Right Working Romantic Related Learning Friendly Healthy Legal Inspirational Unfiltered

Your Coworker Also Seems To Need Three Coffees

, , , , | Working | January 2, 2023

I’m sitting on the floor in the back room sorting stock while listening to a coworker serving a customer.

Customer: “I want two cups of black coffee and one with milk.”

Coworker: “So, a cup of black coffee and a black coffee with milk?”

Customer: “No. I want two cups of black coffee, and one with milk.”

Coworker: “Yes? A black coffee without anything and a black coffee with milk.”

Customer: “I… No. Two cups of black coffee and one with milk.”

I can’t take it anymore, so I stick my head out of the door.

Me: “[Coworker], he wants three cups of coffee in total.”

Customer: “Thank you!”

Get A Scanner, People!

, , , , | Right | December 16, 2022

I work for an online shopping company. If there is something wrong with a delivery or return, we often send a legal statement out that will usually help with getting a refund pulled through faster while an investigation is made.

Most customers are okay with filling it out and sending it back as a picture or scan, while others need help. Some have — for a lack of better words — funny ways to fill out the document.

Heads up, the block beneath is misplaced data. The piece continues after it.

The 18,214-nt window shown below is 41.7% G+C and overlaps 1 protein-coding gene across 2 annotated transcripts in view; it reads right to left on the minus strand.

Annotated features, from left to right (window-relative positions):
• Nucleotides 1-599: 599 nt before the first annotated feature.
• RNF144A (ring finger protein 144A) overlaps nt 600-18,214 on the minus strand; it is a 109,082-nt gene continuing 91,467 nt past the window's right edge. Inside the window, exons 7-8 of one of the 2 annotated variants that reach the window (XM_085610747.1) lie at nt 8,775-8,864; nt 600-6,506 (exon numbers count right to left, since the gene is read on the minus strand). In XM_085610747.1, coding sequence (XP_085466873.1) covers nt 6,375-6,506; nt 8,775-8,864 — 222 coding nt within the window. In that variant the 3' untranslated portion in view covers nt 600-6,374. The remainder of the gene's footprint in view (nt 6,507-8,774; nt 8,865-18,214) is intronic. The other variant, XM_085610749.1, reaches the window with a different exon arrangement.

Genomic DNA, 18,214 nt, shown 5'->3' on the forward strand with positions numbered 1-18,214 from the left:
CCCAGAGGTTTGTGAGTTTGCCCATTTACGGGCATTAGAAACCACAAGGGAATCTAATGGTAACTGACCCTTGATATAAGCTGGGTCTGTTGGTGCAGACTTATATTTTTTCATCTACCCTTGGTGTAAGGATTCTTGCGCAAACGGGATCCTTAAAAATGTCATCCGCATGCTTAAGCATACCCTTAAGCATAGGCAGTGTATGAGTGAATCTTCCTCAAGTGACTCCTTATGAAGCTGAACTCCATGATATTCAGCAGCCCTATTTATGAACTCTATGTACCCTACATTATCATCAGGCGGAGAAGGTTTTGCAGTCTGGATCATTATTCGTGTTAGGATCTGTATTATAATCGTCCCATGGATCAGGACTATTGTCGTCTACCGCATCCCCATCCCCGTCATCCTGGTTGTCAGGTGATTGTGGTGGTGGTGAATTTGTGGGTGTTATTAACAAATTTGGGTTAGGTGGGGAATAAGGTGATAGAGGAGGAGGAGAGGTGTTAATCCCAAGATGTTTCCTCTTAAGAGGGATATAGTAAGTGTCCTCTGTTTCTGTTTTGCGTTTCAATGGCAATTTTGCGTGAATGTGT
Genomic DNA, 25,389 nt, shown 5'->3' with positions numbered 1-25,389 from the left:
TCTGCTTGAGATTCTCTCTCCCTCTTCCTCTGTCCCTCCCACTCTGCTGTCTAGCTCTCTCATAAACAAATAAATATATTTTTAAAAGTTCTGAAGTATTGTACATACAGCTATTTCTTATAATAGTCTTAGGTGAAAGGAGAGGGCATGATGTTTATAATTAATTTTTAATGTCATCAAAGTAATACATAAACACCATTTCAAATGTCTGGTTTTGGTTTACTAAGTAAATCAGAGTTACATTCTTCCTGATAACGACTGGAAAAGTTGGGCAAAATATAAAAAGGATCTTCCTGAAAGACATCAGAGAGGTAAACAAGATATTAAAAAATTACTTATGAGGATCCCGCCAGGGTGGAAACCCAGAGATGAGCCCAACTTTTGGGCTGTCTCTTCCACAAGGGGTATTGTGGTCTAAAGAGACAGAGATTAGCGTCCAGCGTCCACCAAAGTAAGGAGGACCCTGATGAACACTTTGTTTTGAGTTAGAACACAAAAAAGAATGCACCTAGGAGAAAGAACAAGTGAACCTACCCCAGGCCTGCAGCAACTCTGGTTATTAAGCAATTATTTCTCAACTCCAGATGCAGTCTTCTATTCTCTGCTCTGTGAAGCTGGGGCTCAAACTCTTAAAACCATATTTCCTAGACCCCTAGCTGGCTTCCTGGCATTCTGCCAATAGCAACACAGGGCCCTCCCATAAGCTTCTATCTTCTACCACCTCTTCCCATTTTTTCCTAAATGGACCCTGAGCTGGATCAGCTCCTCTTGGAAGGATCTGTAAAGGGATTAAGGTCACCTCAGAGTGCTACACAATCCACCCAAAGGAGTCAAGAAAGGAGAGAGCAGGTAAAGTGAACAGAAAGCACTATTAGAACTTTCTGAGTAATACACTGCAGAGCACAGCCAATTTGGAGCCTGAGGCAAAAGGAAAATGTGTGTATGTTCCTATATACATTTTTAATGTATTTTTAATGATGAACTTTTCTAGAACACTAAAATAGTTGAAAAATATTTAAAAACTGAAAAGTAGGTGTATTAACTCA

Some have used MS Paint with crayon-lookalike writing or used all the different colours, fonts, and other decorations available in MS Word.

My coworker, however, got a slightly bigger surprise than most, when this customer’s picture of the document had a very good view of their… private area.

At least they were wearing underwear?

Teens Will Be Teens, Duh

, , , , , , , | Right | December 4, 2022

Back in 2005, I was doing customer service for an online payment service. One day, I got a call from an irate gentleman who wished to report fraudulent transactions on a debit card. Uh-oh.

I’d learned by now that, rather than going through the “Do you have an account with us? Does anybody else in your household?” motions, it was heaps easier to just ask for the full card number and run a search across all accounts. If the card has already been compromised, what damage can it do at this point to tell me the full card number, right?